I am afraid I come down in favour of some form of production-led system. Maybe it needs to have upper limits on it to prevent what we had before – like beef mountains, butter mountains and wine lakes – because we certainly do not want to go back down that road.

From last month’s article Robert MacIntyre, from Newstead, agreed with me in that tiny Scotland can really only operate in a niche market, but asked me if I was in favour, or not, of growth hormones and GM technology? I have to admit I have an open mind on both.

It is a nice dream that if we could sell Scotch beef into a premium market at an enhanced price, it would be great. But then along comes an American beef farmer with his hormone-treated GM-fed steak that is as good as mine, at a much lesser cost – what will Mrs Housewife do?

I do not think it's too hard to find the answer. Then, there would I be with my beef unsold because it is too expensive!

Although I have been across the pond several times, I have yet to experience a poor, or bad eating steak.

I am hearing reports from the length and breadth of Scotland about the effect that this glorious weather is having on crops, some good and some bad. One thing is for sure is that if we have the same conditions in July as we have just had in June – and it was not terribly dry, as we had three-inches here at home.

It is going to be a very different situation compared to last year, as the shortage of straw will be caused by the dry weather instead of last year’s wet harvest!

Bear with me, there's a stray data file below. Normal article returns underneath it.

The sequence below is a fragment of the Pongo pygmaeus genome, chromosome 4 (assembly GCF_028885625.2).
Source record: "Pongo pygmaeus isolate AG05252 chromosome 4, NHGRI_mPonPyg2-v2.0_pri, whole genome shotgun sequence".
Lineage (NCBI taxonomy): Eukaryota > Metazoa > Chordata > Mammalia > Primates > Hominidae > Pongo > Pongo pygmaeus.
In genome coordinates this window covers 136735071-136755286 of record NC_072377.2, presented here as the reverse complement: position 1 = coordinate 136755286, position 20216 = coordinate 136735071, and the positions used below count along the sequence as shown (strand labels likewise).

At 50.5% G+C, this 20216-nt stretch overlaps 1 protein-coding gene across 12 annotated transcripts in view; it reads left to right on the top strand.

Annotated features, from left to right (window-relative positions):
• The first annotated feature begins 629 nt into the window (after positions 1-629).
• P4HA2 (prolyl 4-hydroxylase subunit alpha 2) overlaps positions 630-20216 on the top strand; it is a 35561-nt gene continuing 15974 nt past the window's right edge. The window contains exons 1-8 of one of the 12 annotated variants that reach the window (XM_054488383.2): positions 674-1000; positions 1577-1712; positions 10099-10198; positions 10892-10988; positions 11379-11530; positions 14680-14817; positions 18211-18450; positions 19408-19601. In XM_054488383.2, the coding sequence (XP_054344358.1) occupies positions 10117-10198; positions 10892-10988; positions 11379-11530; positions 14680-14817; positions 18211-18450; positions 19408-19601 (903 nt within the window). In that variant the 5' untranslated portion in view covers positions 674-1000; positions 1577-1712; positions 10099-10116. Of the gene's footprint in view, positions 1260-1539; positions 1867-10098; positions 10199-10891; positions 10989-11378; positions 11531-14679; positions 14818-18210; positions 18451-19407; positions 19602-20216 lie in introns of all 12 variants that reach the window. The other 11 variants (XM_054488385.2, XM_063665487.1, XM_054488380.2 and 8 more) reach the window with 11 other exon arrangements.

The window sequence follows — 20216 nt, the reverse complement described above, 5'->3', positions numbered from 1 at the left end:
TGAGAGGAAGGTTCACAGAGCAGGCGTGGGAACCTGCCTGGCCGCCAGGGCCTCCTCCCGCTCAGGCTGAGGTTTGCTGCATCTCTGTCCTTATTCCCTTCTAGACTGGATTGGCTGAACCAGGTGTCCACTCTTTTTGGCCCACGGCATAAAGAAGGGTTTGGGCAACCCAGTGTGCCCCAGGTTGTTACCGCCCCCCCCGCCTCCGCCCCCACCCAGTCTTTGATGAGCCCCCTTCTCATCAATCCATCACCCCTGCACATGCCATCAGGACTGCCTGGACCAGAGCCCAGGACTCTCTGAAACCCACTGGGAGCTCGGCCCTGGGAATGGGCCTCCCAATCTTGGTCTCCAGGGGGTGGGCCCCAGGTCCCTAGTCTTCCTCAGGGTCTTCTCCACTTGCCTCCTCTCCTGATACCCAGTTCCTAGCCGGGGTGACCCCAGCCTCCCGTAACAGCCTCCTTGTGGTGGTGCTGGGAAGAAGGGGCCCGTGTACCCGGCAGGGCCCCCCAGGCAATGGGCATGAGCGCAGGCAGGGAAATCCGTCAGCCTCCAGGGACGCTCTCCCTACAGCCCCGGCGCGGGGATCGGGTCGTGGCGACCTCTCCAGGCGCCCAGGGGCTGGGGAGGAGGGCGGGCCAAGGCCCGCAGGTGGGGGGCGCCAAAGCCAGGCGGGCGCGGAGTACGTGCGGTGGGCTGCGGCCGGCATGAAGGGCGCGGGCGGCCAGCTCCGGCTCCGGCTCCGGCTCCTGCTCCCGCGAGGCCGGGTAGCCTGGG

There is, however, a relatively easy answer to the bedding shortage which is to install cubicles with rubber mats on the Orkney slope with the slurry either going to a lagoon, or above ground storage where it can then be spread on to land that will certainly respond to its application at much less cost than bag fertiliser. Unfortunately, I am not a fan of slatted sheds!

Dairy farmers who took on the 28p/litre long-term deal might just be wishing they had not signed the contract! If we have a 1976 situation, who knows how soon we will see bare shelves and that will certainly be an upset for many.

At the end of March, when I counted up the past winter’s rainfall – which was six-inches higher than in the previous year – I predicted a dry spell sometime down the road, so it looks as if we are having it now.

It is great to see so much excellent forage being conserved in the past number of days motoring around a fair area of Central Scotland. The bulk might not be record breaking, but it certainly must be some of the finest quality conserved for a long time.

I do not think I have ever seen so much dust rising from grass conservation equipment, so I am sure we will see some very high dry matter silages with equally high proteins, which can only help keep feed costs in check next winter.

Grass, which is Scotland’s No 1 crop, whether grazed or conserved, has been our saviour in tough times. But, it can also one of our most difficult crops to manage, usually caused by the vagaries of our climate – will it prove so again this year in terms of bulk?